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Northwest Side archaelogical dig seeks ancient schoolhouse

DePaul University anthropology students Christie Batkfrom left  Magdalyne Christakis AlessandrDechancie Chloe Cucinottremove dirt as MonicSchuman top screens dirt from

DePaul University anthropology students Christie Batka, from left, Magdalyne Christakis, Alessandra Dechancie and Chloe Cucinotta remove dirt as Monica Schuman, top, screens dirt from an archaeological dig at the 1846 One Room Schoolhouse, 5900 N. Leader Ave., Friday, June 3, 2011, in Chicago. | John J. Kim~Sun-Times

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Updated: September 24, 2011 12:23AM



As a car pulled up to the boarded-up Northwest Side house Friday, the driver called out to a group of young women brandishing trowels as they leaned into a small square hole cut into the front yard.

“What are you looking for?” the driver asked.

“There was an old schoolhouse here — ” one of the women replied.

The driver sped off without waiting for her to finish.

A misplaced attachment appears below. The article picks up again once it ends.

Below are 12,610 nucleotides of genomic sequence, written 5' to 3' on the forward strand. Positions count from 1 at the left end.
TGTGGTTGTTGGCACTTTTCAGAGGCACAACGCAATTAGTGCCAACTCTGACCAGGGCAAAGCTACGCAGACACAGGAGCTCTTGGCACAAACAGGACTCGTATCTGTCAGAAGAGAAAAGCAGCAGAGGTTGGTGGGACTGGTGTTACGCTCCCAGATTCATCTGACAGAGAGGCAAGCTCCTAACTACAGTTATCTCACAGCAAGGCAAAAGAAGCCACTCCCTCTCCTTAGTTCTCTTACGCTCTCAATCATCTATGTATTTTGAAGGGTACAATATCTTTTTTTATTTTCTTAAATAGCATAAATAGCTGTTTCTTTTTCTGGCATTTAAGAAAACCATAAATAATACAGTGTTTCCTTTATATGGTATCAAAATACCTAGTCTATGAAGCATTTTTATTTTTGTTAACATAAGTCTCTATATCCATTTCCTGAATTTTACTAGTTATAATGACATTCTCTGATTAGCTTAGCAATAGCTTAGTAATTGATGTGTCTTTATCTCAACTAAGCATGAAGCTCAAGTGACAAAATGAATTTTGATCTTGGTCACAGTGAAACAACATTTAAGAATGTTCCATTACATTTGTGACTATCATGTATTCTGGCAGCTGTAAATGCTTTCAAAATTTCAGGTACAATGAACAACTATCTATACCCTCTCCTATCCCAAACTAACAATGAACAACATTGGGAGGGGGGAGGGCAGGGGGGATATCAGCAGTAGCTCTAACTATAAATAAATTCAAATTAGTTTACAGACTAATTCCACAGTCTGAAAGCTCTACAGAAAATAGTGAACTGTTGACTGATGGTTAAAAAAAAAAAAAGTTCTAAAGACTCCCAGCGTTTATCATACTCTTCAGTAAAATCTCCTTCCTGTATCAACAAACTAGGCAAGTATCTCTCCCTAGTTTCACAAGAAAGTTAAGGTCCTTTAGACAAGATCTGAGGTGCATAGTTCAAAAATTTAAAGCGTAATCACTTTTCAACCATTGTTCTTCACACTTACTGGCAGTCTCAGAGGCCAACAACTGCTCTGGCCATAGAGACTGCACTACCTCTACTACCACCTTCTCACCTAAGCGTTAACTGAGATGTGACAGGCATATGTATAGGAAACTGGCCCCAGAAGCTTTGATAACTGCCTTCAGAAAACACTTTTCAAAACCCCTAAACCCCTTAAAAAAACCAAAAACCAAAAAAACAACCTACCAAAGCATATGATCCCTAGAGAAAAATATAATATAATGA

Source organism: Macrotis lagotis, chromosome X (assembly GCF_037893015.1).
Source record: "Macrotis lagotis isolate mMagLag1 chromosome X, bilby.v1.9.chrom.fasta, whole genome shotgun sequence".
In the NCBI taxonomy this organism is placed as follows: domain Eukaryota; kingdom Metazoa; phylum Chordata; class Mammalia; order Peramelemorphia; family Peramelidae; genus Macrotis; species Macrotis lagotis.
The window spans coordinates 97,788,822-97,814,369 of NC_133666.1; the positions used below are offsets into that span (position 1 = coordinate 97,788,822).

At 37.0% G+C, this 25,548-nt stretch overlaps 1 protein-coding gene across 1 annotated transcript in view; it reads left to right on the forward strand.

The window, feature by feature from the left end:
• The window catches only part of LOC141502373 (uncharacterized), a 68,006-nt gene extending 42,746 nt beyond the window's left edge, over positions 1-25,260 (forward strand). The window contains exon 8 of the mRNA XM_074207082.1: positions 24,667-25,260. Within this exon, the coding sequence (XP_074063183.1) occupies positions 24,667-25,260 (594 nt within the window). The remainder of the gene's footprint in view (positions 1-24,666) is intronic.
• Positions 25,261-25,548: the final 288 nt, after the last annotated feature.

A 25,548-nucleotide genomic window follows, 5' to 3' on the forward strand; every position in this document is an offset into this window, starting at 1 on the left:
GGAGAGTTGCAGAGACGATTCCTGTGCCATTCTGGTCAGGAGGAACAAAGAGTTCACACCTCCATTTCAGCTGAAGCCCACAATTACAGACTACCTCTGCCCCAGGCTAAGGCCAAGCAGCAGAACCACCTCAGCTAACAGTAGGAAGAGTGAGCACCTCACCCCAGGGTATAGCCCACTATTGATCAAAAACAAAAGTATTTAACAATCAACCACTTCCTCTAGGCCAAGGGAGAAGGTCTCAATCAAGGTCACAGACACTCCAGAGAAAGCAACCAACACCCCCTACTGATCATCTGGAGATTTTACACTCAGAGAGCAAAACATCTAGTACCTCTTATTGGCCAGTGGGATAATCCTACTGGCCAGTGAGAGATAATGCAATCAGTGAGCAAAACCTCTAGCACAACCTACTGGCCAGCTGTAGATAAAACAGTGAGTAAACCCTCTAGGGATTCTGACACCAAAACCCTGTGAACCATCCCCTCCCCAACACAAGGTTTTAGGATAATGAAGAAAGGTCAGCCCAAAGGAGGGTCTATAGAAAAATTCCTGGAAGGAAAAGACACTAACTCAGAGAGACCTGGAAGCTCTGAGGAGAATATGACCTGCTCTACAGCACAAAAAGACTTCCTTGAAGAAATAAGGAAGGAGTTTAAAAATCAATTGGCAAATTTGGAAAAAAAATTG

DePaul University Associate Professor Jane Eva Baxter and her team of 25 students get that quite lot — disappointment that the archeological dig they began in April on the edge of the Billy Caldwell golf course doesn’t offer a sexier promise.

But the rusty nails, the shards of red brick, the occasional child’s toy — all sifted from the dirt — are helping the team recreate a sense of life at the one-room schoolhouse that stood here in the 1840s.

A local group — The Old Edgebrook Historical Society — is hoping to convert the current dilapidated clapboard structure into a museum that would, among other things, house many of the archeologists’ findings.

“I care deeply about local history and I care deeply about the history of ordinary, everyday people,” says Baxter, explaining her interest in the project.

Ordinary farmers likely pooled their funds in the 1840s to build the schoolhouse on what was then Jefferson Township, a small settlement outside the city, Baxter said.

Where golf carts now glide between manicured greens, farmland once stretched as far as the eye could see, she said.

Baxter and her students have found pieces of “writing slates,” which were re-usable and cheaper than paper. On Friday, one student found a decorative black bead.

“People often think of pioneer families as living very simple lives,” Baxter said. “But this isn’t from a simple outfit. So they would have had some finery, they would have had some nicer clothes.”

The beauty of archeology, Baxter said, is that the earth doesn’t lie.

“You can write whatever you want in your diary ...,” Baxter explained. “But the stuff we throw away is actually indicative of what we have and used and what our lives were like.”



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